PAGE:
Affligem Blonde

1 09 2011

 Affligem Blonde is a classic example of an authentic Belgian Abbey beer. Brewed since the 12th century and now produced by Affligem Brewery under licence from the Benedictine monks.

 I first came across Afligem in Belgoes in London when I had several bottles to accompany a very nice, relaxed lunch last Summer.

 Now any regular readers, I assume I have at least one, will know that I am rather partial to a nice Belgian beer and Affligem certainly ticks that box.

 I wouldn’t say it is the best Abbey beer that I have ever had but it is far from being the worst and with a fairly middle of the road abv, 6.70 %, is great for those Summer afternoon sessions in the back garden.

So lets have a look  shall we?

The beer pours with a decent off white head, about 3 or 4 fingers, which last well and creates a nice contrast with the clear, golden body of the ale.

As is usual with Belgian beers there are plenty of aromas vying for your attention; there are strong hints of  tropical fruit, cinnamon, there is a light hoppiness that comes through along with with some floral elements and a big punch of spicy yeast… all in all so far so good!

Flavours are well balanced and light across the board, you can pick up pretty much everything that was present in the nose along with some green apples and what tasted surprisingly like coriander.

The beer has a great mouthfeel to it with a some really nice tight carbonation, not unlike a Champagne.  Affligem starts slightly sweet and finishes on a nice dry note that is really quite refreshing.

I find that Affligem has a slightly cleaner taste to it than a lot of the heavier Belgian beers and this coupled with it’s relatively low abv mean that whilst it isn’t one of the stand out Belgians it is a very capable example and is actually better suited to being consumed in larger volumes.

4/5





Duvel double pack

17 07 2011

A few weeks back I wrote about the Maredsous and Chimay triple packs that have recently reappeared in our local off licence.

Well hot on their tasty little heels is a new arrival; the Duvel double pack with glass goblet…

 

The glass is great… odd as it sounds to say that it really is, anyone who hasn’t tried Duvel from one of these chalices/goblets is really missing out, the flavours open up a lot and a beer that is already great becomes truly excellent -you can read my review of Duvel here.

The price on this was particularly good, I paid €6.25 which seems like a little bit of a steal when you work out that each bottle of Duvel by itself is €3.80 and that last time the goblets were in stock they wanted a whopping €7.50 for them





Chimay triple pack with Chalice

29 06 2011

Yesterday I wrote at some length about the Maredsous taster packs that you can pick up; well hot on its heels we have another 3 pack this time from the Chimay brewery and they have packaged their beers with this rather fetching chalice:

As already mentioned there are 3 bottles included in the pack all are 33cl in size and there is one each of the Chimay Red – 7%  Tripel  – 8% and Bleue – 9%.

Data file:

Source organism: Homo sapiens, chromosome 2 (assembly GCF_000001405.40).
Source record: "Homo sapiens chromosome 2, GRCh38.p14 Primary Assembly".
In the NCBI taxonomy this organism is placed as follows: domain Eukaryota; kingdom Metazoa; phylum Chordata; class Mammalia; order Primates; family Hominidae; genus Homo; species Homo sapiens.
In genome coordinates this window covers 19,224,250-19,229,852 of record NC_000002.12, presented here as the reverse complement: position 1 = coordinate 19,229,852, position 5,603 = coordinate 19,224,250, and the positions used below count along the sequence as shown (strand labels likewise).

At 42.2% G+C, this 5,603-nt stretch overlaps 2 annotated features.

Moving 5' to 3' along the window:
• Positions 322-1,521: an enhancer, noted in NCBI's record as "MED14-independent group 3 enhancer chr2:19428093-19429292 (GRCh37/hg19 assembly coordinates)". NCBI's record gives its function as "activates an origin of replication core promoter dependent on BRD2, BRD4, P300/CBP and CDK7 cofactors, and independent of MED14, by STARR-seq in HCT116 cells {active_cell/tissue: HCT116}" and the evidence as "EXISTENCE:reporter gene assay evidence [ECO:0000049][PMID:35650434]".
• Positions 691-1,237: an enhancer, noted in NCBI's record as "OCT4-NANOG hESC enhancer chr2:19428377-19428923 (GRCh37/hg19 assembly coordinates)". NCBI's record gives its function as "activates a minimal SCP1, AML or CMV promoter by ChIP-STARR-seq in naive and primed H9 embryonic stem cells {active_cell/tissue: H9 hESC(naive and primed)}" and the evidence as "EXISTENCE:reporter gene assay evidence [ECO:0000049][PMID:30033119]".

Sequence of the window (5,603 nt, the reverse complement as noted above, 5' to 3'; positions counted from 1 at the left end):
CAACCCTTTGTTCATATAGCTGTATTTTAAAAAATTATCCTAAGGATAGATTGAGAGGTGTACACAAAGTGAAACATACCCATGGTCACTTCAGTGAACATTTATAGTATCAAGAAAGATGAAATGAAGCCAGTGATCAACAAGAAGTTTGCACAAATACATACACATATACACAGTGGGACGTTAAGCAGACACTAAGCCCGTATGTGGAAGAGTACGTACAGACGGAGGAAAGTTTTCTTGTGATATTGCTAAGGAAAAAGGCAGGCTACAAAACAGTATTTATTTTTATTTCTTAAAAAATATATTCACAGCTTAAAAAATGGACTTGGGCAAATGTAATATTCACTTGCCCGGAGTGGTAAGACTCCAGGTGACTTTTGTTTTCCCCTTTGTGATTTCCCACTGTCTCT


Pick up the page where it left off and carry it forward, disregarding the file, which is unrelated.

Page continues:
Like the Maredsous pack this would make a great gift for a beer fan or would serve as an excellent introduction to Trappist beers.

In our local off licence the price is €9.99 and represents a saving of €6.48 over buying the beers and the glass separately, not to be sniffed at in these recessionary times.





Maredsous taster pack with glass

28 06 2011

Being the kind chap that I am I thought I would bring to your attention an offer I stumbled upon in my local off licence the other night.

They are selling a “Taster pack” of 3 bottles of Maredsous packaged with an attractive branded glass.

Now personally I am a sucker for beer related glassware and can regularly be seen poncing around with my oversized Chimay chalice or some other piece of promotional tat but fancy glasses aside these packs represent both great value for money and a great introduction for anyone not familiar with Maredsous.

The pack contains 3 x 33cl bottles, one each of the Blond – 6%, Bruin – 8% and Tripel – 10% all of which are great examples of Abbey beers and are cracking beers in their own rights.

I also mentioned that these packs are often good value for money; in my particular off licence each individual bottle of beer would set you back  €2.80 and glasses – when they have them, are normally a fiver so that would be a grand total of €13.40. 

Now this taster pack is selling here at €9.99  so that is a massive saving of €3.41 or in real terms the difference between me going home with 3 bottles of Maredsous and a glass or me going home with  3 bottles of Maredsous, a glass, a bottle of Fullers 1845 and a packet of scampi fries.

Not that I advocate the eating of scampi fries.





Hoegaarden Witbier 4.9%

9 06 2011

It has been a while since my last beer review but rest assured I haven’t been resting on my laurels sipping water, far from it, in fact I have been quaffing a ridiculous number of beers covering the whole spectrum; the good, the bad and the downright ugly.

So without further ado I give you today’s offering:

Hoegaarden may not be the most adventurous or hard to find of the beers I have/will reviewed but it a far cry from most of the mass-produced tat you are likely to find being pumped out down your local and as such is well deserving of my time.

Hoegaarden is a Belgian Witbier  that has been around in one guise or another for a damn long time…it has been brewed in the village of Hoegaarden since 1445  to be precise.

The modern incarnation of this venerable beer came about in 1965 when Belgian milkman Pierre Celis recreated the traditional recipe in his hayloft following the closure of the last commercial brewery in Hoegaarden some ten years previous.